Re: so H sapiens evolved from H. erectus?
Susan S. Chin (email@example.com)
Wed, 13 Nov 1996 16:06:55 GMT
A R Millard (A.R.Millard@durham.ac.uk) wrote:
: Susan S. Chin (firstname.lastname@example.org) wrote:
: : Homo erectus and Homo sapiens are obviously two separate species, if not
: : always distinctly so (archaic H.s. vs. late H.erectus) But the two
: : species are separated not only morphologically, but in most instances
: : aside from that just mentioned (the parenthetical example cited above)
: : the two species are separated by *time* as well. That in itself is an
: : isolating mechanism, which as far as I'm aware, constitutes basis for
: : calling them distinct species.
: Surely separation in time can't form a basis for calling them separate
: species? That would make 20th century humans a different species to 17th
: century humans. Separation is a mechanism by which one species may give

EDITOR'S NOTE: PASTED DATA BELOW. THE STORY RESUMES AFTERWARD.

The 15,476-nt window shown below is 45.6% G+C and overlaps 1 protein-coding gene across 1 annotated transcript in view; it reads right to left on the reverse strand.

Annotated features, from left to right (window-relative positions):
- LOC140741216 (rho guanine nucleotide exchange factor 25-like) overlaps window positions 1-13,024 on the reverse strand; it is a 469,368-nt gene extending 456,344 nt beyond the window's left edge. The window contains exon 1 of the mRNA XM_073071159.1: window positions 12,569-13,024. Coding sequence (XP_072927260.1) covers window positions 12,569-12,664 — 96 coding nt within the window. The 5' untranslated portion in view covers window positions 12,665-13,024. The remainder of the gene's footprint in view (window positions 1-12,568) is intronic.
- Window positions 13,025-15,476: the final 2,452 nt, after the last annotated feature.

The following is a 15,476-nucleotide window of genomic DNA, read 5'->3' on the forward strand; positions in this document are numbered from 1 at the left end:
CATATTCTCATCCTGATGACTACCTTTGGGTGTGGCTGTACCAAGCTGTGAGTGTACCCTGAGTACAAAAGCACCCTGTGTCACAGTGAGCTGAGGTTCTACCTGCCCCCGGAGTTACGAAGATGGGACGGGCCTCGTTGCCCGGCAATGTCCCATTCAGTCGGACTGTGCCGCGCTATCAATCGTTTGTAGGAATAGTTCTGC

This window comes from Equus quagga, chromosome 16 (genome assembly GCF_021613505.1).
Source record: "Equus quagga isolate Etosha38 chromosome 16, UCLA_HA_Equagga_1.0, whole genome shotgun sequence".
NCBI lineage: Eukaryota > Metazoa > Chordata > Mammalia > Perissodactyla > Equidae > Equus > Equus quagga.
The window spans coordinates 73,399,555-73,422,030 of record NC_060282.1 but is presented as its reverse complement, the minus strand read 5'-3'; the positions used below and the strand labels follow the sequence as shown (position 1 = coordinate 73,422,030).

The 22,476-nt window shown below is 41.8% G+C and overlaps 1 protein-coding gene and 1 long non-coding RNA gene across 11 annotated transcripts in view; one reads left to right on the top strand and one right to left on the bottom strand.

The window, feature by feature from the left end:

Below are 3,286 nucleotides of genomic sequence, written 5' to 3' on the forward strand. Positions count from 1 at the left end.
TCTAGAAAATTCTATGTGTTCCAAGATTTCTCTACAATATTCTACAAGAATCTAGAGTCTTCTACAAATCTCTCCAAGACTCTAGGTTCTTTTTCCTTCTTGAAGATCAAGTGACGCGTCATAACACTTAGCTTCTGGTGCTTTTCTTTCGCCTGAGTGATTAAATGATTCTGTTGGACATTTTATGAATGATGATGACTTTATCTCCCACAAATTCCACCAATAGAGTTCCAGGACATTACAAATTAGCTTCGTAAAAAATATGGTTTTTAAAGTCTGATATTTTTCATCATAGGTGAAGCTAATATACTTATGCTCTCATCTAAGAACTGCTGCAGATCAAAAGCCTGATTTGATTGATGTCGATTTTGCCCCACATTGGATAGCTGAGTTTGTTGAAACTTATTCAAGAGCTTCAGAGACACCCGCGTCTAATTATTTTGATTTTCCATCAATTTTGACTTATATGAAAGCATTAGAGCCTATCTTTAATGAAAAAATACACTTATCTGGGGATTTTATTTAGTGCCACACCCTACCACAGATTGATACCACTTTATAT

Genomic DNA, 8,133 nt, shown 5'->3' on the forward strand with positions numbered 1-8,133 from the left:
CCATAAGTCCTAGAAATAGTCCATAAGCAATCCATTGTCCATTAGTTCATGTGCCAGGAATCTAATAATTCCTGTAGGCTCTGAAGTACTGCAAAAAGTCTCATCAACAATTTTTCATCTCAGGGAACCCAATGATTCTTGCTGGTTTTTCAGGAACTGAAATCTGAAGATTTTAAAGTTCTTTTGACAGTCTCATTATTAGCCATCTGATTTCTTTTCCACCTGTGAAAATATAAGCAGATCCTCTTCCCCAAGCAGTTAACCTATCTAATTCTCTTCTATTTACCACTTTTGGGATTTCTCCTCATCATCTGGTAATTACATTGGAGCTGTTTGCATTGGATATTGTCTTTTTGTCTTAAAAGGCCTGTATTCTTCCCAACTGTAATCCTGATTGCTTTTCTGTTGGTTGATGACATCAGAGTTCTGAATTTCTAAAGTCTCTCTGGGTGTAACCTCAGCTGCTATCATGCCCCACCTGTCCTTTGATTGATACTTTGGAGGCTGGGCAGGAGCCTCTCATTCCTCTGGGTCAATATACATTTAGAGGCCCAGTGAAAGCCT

: rise to two, but in itself it does not constitute a basis for calling
: two creatures distinct species.
: Andrew Millard
Separation in time can't form *the* basis for calling them separate
species, but it is one criteria in this instance, along with distinct
I think you've overlooked one very important point, and that is Homo
erectus and Homo sapiens, are separated "not only morphologically...
[but] by *time* as well." You can't say the same about 20th Century vs
17th Century humans. That's a measly what, 300 (if my math is correct)
years! Rather insignificant in evolutionary time.